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T1 - Association of plasma B lymphocyte stimulator levels and disease activity in systemic lupus erythematosus

AU - Petri, Michelle

AU - Stohl, William

AU - Chatham, Winn

AU - McCune, W. Joseph

AU - Chevrier, Marc

AU - Ryel, Jeff

AU - Recta, Virginia

AU - Zhong, John

AU - Freimuth, William

PY - 2008/8

Y1 - 2008/8

N2 - Objective. To determine the association of plasma B lymphocyte stimulator (BLyS) levels, immunosuppressive therapy, and other clinical parameters with disease activity in systemic lupus erythematosus (SLE). Methods. Two hundred forty-five SLE patients were evaluated prospectively over a 2-year period at 4 centers. Assessments were performed every 3-6 months. Univariate analysis was used to determine the association among the Safety of Estrogens in Lupus Erythematosus: National Assessment (SELENA) version of the Systemic Lupus Erythematosus Disease Activity Index (SLEDAI) score, serum anti-double-stranded DNA (anti-dsDNA), and plasma BLyS levels. A multivariate repeated-measures model incorporating immunosuppressive therapy was utilized. Results. Ninety-two percent of the patients were female. Sixty-seven percent were white, 31% African American, and 2% Asian (all of these groups may include Hispanic). Mean values at baseline were as follows: age 41.5 years, disease duration 8.1 years, SELENA-SLEDAI 3.3 (median 2, range 0-18), BLyS 5.57 ng/ml, IgG 1,439 mg/dl, C3 104.4 mg/dl, and C4 21.3 mg/dl; among those positive for anti-dsDNA, the median titer was 1:40 (range 1:10-1:1,280). Univariate analysis showed that plasma BLyS levels were associated with anti-dsDNA titers (P = 0.0465) and SELENA-SLEDAI scores (P = 0.0002). In multivariate analyses, a greater increase in the SELENA-SLEDAI score from the previ-ous visit was associated with higher BLyS levels at the previous visit (P = 0.0042) and with a greater increase in the BLyS level from the previous visit (P = 0.0007). Conclusion. The findings of association between a greater increase in the BLyS level from the previous visit and a greater increase in the SELENA-SLEDAI score at the subsequent visit, and between an elevated BLyS level at the previous visit and a greater SELENA-SLEDAI score at the subsequent visit, demonstrate a relationship between circulating BLyS levels and SLE disease activity. These results lend support to the notion that BLyS is a candidate for therapeutic targeting in SLE.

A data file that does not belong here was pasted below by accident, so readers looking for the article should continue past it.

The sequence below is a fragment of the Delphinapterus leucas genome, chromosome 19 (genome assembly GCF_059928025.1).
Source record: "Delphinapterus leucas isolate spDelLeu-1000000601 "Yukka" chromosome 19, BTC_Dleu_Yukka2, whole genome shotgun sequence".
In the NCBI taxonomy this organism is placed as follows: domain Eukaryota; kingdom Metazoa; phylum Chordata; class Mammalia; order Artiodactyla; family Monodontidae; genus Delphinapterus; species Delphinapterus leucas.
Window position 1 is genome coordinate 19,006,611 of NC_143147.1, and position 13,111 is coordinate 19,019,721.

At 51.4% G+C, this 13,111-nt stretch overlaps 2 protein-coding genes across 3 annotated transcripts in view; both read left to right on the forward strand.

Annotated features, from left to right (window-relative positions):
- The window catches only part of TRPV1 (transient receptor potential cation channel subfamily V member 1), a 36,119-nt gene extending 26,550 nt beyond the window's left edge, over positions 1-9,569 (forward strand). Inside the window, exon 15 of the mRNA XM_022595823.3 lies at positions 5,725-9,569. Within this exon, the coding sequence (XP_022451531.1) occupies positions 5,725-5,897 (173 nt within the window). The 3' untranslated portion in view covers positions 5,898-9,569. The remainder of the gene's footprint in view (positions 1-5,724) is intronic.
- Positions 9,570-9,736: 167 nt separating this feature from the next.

AB - Objective. To determine the association of plasma B lymphocyte stimulator (BLyS) levels, immunosuppressive therapy, and other clinical parameters with disease activity in systemic lupus erythematosus (SLE). Methods. Two hundred forty-five SLE patients were evaluated prospectively over a 2-year period at 4 centers. Assessments were performed every 3-6 months. Univariate analysis was used to determine the association among the Safety of Estrogens in Lupus Erythematosus: National Assessment (SELENA) version of the Systemic Lupus Erythematosus Disease Activity Index (SLEDAI) score, serum anti-double-stranded DNA (anti-dsDNA), and plasma BLyS levels. A multivariate repeated-measures model incorporating immunosuppressive therapy was utilized. Results. Ninety-two percent of the patients were female. Sixty-seven percent were white, 31% African American, and 2% Asian (all of these groups may include Hispanic). Mean values at baseline were as follows: age 41.5 years, disease duration 8.1 years, SELENA-SLEDAI 3.3 (median 2, range 0-18), BLyS 5.57 ng/ml, IgG 1,439 mg/dl, C3 104.4 mg/dl, and C4 21.3 mg/dl; among those positive for anti-dsDNA, the median titer was 1:40 (range 1:10-1:1,280). Univariate analysis showed that plasma BLyS levels were associated with anti-dsDNA titers (P = 0.0465) and SELENA-SLEDAI scores (P = 0.0002). In multivariate analyses, a greater increase in the SELENA-SLEDAI score from the previ-ous visit was associated with higher BLyS levels at the previous visit (P = 0.0042) and with a greater increase in the BLyS level from the previous visit (P = 0.0007). Conclusion. The findings of association between a greater increase in the BLyS level from the previous visit and a greater increase in the SELENA-SLEDAI score at the subsequent visit, and between an elevated BLyS level at the previous visit and a greater SELENA-SLEDAI score at the subsequent visit, demonstrate a relationship between circulating BLyS levels and SLE disease activity. These results lend support to the notion that BLyS is a candidate for therapeutic targeting in SLE.